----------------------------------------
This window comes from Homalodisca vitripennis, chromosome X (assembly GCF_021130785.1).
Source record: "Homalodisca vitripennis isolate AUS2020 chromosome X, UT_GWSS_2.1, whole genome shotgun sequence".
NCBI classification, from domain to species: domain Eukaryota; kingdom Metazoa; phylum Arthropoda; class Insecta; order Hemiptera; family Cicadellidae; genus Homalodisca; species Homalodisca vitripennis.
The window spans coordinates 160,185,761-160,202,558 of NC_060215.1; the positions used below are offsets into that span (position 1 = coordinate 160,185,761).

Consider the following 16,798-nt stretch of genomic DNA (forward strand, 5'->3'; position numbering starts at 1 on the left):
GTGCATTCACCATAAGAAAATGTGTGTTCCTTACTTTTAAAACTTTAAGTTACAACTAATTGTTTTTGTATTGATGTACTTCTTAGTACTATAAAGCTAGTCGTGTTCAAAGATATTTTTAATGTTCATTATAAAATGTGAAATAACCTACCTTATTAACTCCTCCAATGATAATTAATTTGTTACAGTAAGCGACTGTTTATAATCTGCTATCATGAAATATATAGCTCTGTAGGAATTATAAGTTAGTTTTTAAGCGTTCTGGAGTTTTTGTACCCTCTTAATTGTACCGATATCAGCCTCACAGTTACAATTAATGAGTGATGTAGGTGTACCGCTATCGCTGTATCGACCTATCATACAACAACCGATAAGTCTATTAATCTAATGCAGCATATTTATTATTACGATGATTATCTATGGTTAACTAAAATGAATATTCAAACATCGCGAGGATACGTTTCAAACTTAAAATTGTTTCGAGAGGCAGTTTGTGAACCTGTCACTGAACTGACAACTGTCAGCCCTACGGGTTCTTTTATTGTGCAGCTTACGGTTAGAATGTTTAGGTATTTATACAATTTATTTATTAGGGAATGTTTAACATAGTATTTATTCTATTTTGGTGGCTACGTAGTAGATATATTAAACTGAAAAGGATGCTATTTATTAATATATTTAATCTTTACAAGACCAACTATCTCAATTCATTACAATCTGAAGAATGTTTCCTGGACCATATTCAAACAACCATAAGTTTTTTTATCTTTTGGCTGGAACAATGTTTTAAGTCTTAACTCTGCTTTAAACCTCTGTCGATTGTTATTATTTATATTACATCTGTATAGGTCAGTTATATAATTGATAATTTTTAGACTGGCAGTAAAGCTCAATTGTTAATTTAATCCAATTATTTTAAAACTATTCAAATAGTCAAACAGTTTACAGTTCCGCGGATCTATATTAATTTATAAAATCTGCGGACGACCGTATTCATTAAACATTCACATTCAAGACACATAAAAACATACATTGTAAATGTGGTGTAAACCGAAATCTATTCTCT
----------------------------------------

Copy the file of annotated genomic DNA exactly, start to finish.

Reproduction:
This window comes from Homalodisca vitripennis, chromosome X (assembly GCF_021130785.1).
Source record: "Homalodisca vitripennis isolate AUS2020 chromosome X, UT_GWSS_2.1, whole genome shotgun sequence".
NCBI classification, from domain to species: domain Eukaryota; kingdom Metazoa; phylum Arthropoda; class Insecta; order Hemiptera; family Cicadellidae; genus Homalodisca; species Homalodisca vitripennis.
The window spans coordinates 160,185,761-160,202,558 of NC_060215.1; the positions used below are offsets into that span (position 1 = coordinate 160,185,761).

Consider the following 16,798-nt stretch of genomic DNA (forward strand, 5'->3'; position numbering starts at 1 on the left):
GTGCATTCACCATAAGAAAATGTGTGTTCCTTACTTTTAAAACTTTAAGTTACAACTAATTGTTTTTGTATTGATGTACTTCTTAGTACTATAAAGCTAGTCGTGTTCAAAGATATTTTTAATGTTCATTATAAAATGTGAAATAACCTACCTTATTAACTCCTCCAATGATAATTAATTTGTTACAGTAAGCGACTGTTTATAATCTGCTATCATGAAATATATAGCTCTGTAGGAATTATAAGTTAGTTTTTAAGCGTTCTGGAGTTTTTGTACCCTCTTAATTGTACCGATATCAGCCTCACAGTTACAATTAATGAGTGATGTAGGTGTACCGCTATCGCTGTATCGACCTATCATACAACAACCGATAAGTCTATTAATCTAATGCAGCATATTTATTATTACGATGATTATCTATGGTTAACTAAAATGAATATTCAAACATCGCGAGGATACGTTTCAAACTTAAAATTGTTTCGAGAGGCAGTTTGTGAACCTGTCACTGAACTGACAACTGTCAGCCCTACGGGTTCTTTTATTGTGCAGCTTACGGTTAGAATGTTTAGGTATTTATACAATTTATTTATTAGGGAATGTTTAACATAGTATTTATTCTATTTTGGTGGCTACGTAGTAGATATATTAAACTGAAAAGGATGCTATTTATTAATATATTTAATCTTTACAAGACCAACTATCTCAATTCATTACAATCTGAAGAATGTTTCCTGGACCATATTCAAACAACCATAAGTTTTTTTATCTTTTGGCTGGAACAATGTTTTAAGTCTTAACTCTGCTTTAAACCTCTGTCGATTGTTATTATTTATATTACATCTGTATAGGTCAGTTATATAATTGATAATTTTTAGACTGGCAGTAAAGCTCAATTGTTAATTTAATCCAATTATTTTAAAACTATTCAAATAGTCAAACAGTTTACAGTTCCGCGGATCTATATTAATTTATAAAATCTGCGGACGACCGTATTCATTAAACATTCACATTCAAGACACATAAAAACATACATTGTAAATGTGGTGTAAACCGAAATCTATTCTCT